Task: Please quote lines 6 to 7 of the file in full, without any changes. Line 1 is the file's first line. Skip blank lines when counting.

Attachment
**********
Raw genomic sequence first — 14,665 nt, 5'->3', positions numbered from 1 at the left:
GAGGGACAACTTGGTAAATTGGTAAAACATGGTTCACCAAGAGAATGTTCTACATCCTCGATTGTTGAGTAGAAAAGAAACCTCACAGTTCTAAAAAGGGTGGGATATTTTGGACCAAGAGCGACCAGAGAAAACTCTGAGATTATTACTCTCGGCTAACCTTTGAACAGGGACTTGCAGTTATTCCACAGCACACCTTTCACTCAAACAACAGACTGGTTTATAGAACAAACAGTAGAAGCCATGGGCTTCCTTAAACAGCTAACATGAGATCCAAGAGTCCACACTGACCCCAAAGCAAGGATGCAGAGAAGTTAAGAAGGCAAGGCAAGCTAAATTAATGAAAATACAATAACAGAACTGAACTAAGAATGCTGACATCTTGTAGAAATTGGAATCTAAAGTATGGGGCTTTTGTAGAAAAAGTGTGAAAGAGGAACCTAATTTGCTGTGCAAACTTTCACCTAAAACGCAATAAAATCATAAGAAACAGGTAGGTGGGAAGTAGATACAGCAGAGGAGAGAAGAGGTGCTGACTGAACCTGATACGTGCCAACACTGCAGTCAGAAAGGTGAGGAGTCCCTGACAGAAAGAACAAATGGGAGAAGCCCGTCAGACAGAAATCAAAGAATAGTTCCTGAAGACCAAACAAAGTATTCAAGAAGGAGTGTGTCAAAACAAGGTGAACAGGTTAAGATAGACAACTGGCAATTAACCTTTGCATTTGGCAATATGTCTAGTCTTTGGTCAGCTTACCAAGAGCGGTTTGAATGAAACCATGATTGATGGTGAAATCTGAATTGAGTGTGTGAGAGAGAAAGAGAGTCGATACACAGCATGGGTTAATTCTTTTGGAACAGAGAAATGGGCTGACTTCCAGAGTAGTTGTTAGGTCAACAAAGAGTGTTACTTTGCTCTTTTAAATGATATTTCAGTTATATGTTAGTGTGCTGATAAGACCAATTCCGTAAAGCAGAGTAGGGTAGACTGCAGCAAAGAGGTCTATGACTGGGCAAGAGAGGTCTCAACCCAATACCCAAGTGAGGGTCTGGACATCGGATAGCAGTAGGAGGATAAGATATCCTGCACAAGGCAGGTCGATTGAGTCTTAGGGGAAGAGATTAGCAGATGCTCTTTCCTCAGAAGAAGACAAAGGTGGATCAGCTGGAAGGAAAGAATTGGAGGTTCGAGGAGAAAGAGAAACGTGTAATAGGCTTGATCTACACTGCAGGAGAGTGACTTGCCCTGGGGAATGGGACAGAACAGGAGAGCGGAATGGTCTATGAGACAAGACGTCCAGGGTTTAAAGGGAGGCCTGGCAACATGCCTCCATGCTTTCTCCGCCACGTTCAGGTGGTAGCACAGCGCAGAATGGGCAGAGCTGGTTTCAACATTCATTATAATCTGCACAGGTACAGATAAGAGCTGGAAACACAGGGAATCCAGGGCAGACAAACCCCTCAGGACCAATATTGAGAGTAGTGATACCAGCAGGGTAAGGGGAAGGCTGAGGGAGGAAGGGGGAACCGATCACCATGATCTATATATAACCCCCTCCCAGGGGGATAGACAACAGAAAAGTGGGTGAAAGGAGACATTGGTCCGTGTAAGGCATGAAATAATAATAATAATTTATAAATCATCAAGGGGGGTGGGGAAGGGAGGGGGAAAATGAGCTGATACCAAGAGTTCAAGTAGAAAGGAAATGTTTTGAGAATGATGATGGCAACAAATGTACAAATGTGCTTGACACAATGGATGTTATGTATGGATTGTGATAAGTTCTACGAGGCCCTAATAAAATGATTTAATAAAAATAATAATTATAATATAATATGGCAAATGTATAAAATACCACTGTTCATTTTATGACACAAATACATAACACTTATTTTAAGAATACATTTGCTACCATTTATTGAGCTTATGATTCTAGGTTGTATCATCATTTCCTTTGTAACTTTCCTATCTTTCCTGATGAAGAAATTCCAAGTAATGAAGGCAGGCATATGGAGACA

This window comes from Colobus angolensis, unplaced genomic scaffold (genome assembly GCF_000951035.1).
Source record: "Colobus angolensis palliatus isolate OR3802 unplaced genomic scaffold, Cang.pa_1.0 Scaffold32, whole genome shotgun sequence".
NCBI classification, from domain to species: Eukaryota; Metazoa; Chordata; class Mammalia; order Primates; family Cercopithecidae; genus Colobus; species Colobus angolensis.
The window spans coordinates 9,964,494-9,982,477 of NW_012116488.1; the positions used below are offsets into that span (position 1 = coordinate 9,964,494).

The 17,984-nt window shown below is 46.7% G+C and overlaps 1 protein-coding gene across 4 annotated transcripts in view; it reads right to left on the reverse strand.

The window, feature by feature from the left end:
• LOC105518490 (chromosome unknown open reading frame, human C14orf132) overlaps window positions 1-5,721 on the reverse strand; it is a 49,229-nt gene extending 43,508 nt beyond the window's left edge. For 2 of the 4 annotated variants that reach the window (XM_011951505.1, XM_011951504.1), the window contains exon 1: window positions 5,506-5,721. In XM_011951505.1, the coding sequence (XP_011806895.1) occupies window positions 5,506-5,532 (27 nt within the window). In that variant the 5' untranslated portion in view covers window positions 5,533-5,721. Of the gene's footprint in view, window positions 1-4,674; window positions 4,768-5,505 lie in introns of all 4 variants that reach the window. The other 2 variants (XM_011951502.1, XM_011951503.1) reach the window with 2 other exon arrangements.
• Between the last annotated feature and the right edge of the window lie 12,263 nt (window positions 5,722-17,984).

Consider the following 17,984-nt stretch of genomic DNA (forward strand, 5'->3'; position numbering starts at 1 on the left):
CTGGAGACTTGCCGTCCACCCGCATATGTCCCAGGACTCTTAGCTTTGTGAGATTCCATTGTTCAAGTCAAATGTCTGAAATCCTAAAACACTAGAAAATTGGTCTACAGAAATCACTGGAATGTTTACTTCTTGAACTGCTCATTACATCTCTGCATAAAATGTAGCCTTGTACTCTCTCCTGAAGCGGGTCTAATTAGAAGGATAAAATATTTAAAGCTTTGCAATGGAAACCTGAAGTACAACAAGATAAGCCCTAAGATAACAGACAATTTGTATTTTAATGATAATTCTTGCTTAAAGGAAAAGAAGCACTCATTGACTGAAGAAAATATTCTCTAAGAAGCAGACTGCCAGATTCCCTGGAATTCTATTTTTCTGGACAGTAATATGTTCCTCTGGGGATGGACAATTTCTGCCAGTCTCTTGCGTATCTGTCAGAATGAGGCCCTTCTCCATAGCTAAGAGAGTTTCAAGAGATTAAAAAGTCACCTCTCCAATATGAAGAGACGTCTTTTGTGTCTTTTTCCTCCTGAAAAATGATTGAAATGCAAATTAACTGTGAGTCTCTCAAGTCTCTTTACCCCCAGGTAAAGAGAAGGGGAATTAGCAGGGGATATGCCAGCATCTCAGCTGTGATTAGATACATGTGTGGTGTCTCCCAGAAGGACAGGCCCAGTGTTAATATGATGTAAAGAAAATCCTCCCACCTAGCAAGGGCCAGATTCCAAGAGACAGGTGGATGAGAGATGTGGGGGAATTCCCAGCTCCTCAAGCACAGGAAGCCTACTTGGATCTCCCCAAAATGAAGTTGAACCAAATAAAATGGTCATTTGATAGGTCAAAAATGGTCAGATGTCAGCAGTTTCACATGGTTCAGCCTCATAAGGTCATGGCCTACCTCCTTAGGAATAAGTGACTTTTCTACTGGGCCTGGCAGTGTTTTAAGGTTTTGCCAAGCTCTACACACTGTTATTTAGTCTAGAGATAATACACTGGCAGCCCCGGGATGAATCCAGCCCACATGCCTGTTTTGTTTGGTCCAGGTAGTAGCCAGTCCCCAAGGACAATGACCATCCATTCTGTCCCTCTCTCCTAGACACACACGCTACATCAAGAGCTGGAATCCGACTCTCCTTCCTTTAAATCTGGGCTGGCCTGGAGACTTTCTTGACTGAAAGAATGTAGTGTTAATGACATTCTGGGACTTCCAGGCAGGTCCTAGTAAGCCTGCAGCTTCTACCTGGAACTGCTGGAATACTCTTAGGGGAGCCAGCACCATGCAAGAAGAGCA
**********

The window spans coordinates 9,964,494-9,982,477 of NW_012116488.1; the positions used below are offsets into that span (position 1 = coordinate 9,964,494).

The 17,984-nt window shown below is 46.7% G+C and overlaps 1 protein-coding gene across 4 annotated transcripts in view; it reads right to left on the reverse strand.